Response inhibition (RI) is central to executive control of behavior, and multiple lines of evidence indicate that the locus coeruleus-norepinephrine (LC-NE) system is involved in RI. Specific cortical areas are also strongly implicated in RI, including a major target of LC neurons in rat, the orbitofrontal cortex (OFC). The go-nogo (GNG) and stop signal (SS) tasks are used to examine the neural substrates of response-restraint and response-cancellation, respectively. Importantly, these tasks are nearly identical in humans and rats. Moreover, NE actions in frontal cortical areas of both rats and humans are involved in RI, as well as in RI deficits in attention deficit disorder/hyperactivity (ADHD) subjects. These findings afford us the opportunity to conduct translationally relevant studies to examine the specific role of the NE-LC system and OFC in RI. We will obtain unit recordings from rat LC and OFC neurons during GNG and SS tasks to identify their roles in RI. Specifically, we will test the hypothesis that phasic activation of LC neurons, and NE actions in OFC, are importantly involved in these measures of inhibitory control. The selective NE reuptake inhibitor, atomoxetine (ATM), has recently been found effective for improving RI in normal and ADHD individuals. We hypothesize that this might be due, at least in part, to effects of this compound on the activity profile of LC neurons as well as its effect on LC-NE input to OFC cells. We will test this by recording LC and OFC neurons during GNG or SS tasks following ATM administration. Finally, we will use novel viral transduction methods to express the photosensitive cation channel channelrhodopsin-2, or choride pump halorhodopsin-3, selectively in LC-NE neurons. We will phasically photo-activate or -inhibit these cells, or their terminals in OFC, at specific points in these tasks to test a causal role for the NE-LC system and OFC in RI function. These proposed studies will substantially advance our understanding of inhibitory control through novel analyses of the contribution of the LC-NE system and OFC to RI task performance. The results of these studies will also provide a new approach to the design of drugs to treat human disorders involving impaired RI, including ADHD and drug addiction.

Public Health Relevance

Response inhibition (RI) is an important cognitive function, and many disorders include an inability to inhibit inappropriate behavioral responses (e.g., attention deficit/hyperactivity disorder, obsessive-compulsive disorder and drug addiction). The proposed experiments will define the roles of key brain neurons in RI. This will facilitate development of better treatments for behavioral disorders that include deficient RI.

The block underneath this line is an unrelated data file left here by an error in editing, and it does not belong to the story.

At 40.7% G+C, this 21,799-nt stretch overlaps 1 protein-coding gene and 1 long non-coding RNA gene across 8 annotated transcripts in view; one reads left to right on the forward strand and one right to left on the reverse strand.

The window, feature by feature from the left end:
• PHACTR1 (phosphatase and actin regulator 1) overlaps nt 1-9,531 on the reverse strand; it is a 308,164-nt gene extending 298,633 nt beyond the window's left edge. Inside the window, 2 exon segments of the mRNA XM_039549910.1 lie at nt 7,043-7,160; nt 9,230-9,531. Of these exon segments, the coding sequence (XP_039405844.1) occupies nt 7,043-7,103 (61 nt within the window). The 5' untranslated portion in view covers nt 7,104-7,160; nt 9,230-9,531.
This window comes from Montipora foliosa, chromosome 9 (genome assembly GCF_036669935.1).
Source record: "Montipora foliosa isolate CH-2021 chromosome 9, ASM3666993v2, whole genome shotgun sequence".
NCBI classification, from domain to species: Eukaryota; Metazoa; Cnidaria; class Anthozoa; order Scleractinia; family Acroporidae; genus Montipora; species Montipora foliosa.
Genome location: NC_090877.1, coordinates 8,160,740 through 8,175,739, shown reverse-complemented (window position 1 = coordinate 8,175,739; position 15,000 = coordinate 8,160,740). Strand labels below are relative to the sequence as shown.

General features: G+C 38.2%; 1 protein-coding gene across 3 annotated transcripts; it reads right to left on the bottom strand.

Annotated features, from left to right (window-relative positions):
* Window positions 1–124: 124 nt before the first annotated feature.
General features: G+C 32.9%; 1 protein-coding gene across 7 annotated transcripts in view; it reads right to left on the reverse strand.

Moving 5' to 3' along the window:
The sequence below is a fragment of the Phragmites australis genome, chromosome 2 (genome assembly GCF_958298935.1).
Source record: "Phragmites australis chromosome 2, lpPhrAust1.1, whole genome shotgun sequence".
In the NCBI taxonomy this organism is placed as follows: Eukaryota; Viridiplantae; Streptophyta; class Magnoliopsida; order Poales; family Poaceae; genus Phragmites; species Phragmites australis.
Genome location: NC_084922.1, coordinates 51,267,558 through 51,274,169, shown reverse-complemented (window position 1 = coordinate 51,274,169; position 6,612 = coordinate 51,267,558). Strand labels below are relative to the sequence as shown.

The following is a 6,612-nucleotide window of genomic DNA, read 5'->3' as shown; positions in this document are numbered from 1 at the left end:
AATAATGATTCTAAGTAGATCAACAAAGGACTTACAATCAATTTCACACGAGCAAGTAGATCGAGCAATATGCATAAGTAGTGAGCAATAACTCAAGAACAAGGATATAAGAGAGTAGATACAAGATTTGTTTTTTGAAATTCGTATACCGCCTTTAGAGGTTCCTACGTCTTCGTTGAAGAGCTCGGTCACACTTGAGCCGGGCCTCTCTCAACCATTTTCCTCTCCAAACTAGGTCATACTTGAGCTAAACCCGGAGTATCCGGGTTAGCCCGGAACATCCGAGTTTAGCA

Agency
National Institute of Health (NIH)
Institute
National Institute of Mental Health (NIMH)
Type
Research Project (R01)
Project #
5R01MH092868-04
Application #
8659495
Study Section
Special Emphasis Panel (ZRG1-IFCN-H (02))
Program Officer
Rossi, Andrew
Project Start
2011-07-22
Project End
2016-04-30
Budget Start
2014-05-01
Budget End
2015-04-30
Support Year
4
Fiscal Year
2014
Total Cost
$331,875
Indirect Cost
$106,875
Name
Medical University of South Carolina
Department
Neurosciences
Type
Schools of Medicine
DUNS #
183710748
City
Charleston
State
SC
Country
United States
Zip Code
29425
Moorman, David E; Aston-Jones, Gary (2014) Orbitofrontal cortical neurons encode expectation-driven initiation of reward-seeking. J Neurosci 34:10234-46
Vazey, Elena M; Aston-Jones, Gary (2014) Designer receptor manipulations reveal a role of the locus coeruleus noradrenergic system in isoflurane general anesthesia. Proc Natl Acad Sci U S A 111:3859-64
Vazey, Elena M; Aston-Jones, Gary (2013) New tricks for old dogmas: Optogenetic and designer receptor insights for Parkinson's disease. Brain Res 1511:153-63
Bari, A; Aston-Jones, G (2013) Atomoxetine modulates spontaneous and sensory-evoked discharge of locus coeruleus noradrenergic neurons. Neuropharmacology 64:53-64
Aston-Jones, Gary; Deisseroth, Karl (2013) Recent advances in optogenetics and pharmacogenetics. Brain Res 1511:1-5